Your sandals have sand on them. They are black, a rich shade of black, like how you’d imagine crude oil to appear. They have white straps, and they please you, except the sand in your toes. That you don’t like. In the distance, the waves crash against the beach slowly, inching closer to sand castles that children made earlier. Each wave threatening to bring down a castle, but the sound is relaxing, and you would rather have submerged castles than have the waves go away.
She comes back with the cocktails. She has good taste and that’s why you married her, alcoholic for her and fruit-based for you. You’re driving and don’t have money to pay off the cops. She circles her hand around your waist. You hope that time stops. It feels good to have a beautiful woman who smells just as good as she looks mad over you. You stare into the sunset. A fiery red, the sun a ball of flames about to kiss the horizon that’s a huge mass of blue water. You think of how good it would look on instagram, but her hand is gently scratching your back, and even hundreds of likes would never feel this good.
You stop at the bracelet shop, a sisal covered shack that has a padlock that makes you feel that the crime statistics here are really low. There’s a guy writing names on a grain of rice, you both don’t want one but he is so polite that you end up getting your niece’s name on one. The bracelets are cheap, and you show the old man a thumbs up sign when he gives you change. The engine roars into life and the rented Subaru roars into life, you ease out of the parking lot and merge into the slight traffic from holiday makers like yourself.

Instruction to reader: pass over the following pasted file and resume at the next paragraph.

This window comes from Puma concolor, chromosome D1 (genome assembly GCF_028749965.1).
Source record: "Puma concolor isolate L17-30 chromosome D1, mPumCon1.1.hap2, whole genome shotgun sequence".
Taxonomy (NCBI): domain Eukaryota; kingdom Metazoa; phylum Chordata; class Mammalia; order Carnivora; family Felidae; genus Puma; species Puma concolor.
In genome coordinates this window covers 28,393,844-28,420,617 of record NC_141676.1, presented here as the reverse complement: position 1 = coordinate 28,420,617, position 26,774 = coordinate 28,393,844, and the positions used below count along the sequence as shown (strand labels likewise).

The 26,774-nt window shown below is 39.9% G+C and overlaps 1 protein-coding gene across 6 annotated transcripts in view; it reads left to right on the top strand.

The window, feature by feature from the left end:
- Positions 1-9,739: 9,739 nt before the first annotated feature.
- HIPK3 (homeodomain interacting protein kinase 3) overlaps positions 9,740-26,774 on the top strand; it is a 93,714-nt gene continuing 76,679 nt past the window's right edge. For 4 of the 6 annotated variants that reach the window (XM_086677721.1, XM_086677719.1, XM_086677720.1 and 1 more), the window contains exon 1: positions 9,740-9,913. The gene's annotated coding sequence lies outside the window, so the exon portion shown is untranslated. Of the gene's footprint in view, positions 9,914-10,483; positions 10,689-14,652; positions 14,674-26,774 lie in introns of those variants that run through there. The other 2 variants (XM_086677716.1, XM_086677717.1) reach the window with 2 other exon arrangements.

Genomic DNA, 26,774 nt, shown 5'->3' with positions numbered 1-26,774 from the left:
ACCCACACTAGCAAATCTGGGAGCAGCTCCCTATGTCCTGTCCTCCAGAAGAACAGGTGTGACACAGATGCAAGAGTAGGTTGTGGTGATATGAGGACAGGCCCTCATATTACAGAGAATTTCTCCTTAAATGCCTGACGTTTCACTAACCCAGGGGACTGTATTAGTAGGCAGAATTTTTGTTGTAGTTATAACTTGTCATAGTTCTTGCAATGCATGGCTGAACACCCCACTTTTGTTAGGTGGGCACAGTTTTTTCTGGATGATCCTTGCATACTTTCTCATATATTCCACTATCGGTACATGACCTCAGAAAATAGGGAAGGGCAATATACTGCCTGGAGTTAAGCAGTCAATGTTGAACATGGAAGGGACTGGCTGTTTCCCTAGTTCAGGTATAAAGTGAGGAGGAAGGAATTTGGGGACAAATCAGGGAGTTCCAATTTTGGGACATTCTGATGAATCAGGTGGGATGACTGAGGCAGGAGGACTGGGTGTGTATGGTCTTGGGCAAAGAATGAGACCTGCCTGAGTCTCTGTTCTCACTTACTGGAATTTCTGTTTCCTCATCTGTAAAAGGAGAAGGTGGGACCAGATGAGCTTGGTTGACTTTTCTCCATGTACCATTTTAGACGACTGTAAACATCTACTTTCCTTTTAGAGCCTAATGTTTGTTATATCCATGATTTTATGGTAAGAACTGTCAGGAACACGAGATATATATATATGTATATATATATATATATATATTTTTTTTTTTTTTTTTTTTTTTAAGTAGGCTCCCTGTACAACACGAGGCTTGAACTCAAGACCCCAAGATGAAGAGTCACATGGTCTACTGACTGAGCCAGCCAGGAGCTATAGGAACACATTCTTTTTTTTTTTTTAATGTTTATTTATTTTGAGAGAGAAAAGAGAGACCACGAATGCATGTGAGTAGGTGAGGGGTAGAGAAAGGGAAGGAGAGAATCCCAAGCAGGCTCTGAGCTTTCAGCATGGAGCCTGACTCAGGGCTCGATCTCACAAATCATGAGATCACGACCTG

At dinner you wish you could eat more. There’s a chef with a genuine smile, that is making meat on order. He’s fat, his crisp, white uniform struggling to hold his frame, with chubby cheeks that you would squeeze if they weren’t on an adult. She asks what you’re thinking about. Why you look like you have things on your mind. You can’t tell her. She’d be devastated. She’d never believe another man again. You instinctively lie to her you’re wondering how it would taste if the chef mixed his fried meat with slices of pineapple from the fruit platter. She kisses your cheek and sashays over to the chef, who beams and waddles over to the fruit platter.
She steps out of the shower. She has steam coming from her hair. Her ivory skin looks delicious. You want to sink your fangs into her skin. Make her squeal in delight. Taste her raspberry body wash on your tongue. Suck on her skin until all you can taste is her bare skin. Make her breathing change. Then it comes to you. In waves. She should know. She might forgive you. It was a mistake. You didn’t mean for it to happen. It was a genuine error in judgment, and now you can’t get it off your mind. And your inbox either. She is sucking on your nipple, and you can’t think properly anymore. You grab her hair and what looks like two passionate humans, but really is unadulterated love on one side and crippling guilt on the other, fall onto the bamboo bed, that in an hour will prove to be stronger than it looks.
She’s asleep. Her breath rising slowly, the mosquitoe net makes her look like she did on the wedding. She looks beautiful, innocent. Like a child, you stare at her and grab your phone. It’s lighting up. She is calling. You refuse to answer. Defiant. She won’t make you ruin your honeymoon. The phone lights up for the fourth time. She won’t stop. You grab the phone angrily and walk out. The air is warm, and you walk to the farthest part of the shore. You hurl insults into the phone. She threatens you. You look down. The moon is full. You notice your sandals have sand on them. They are black, only now menacing, evil shade of black, like how you’d imagine your heart to look like if they opened you up.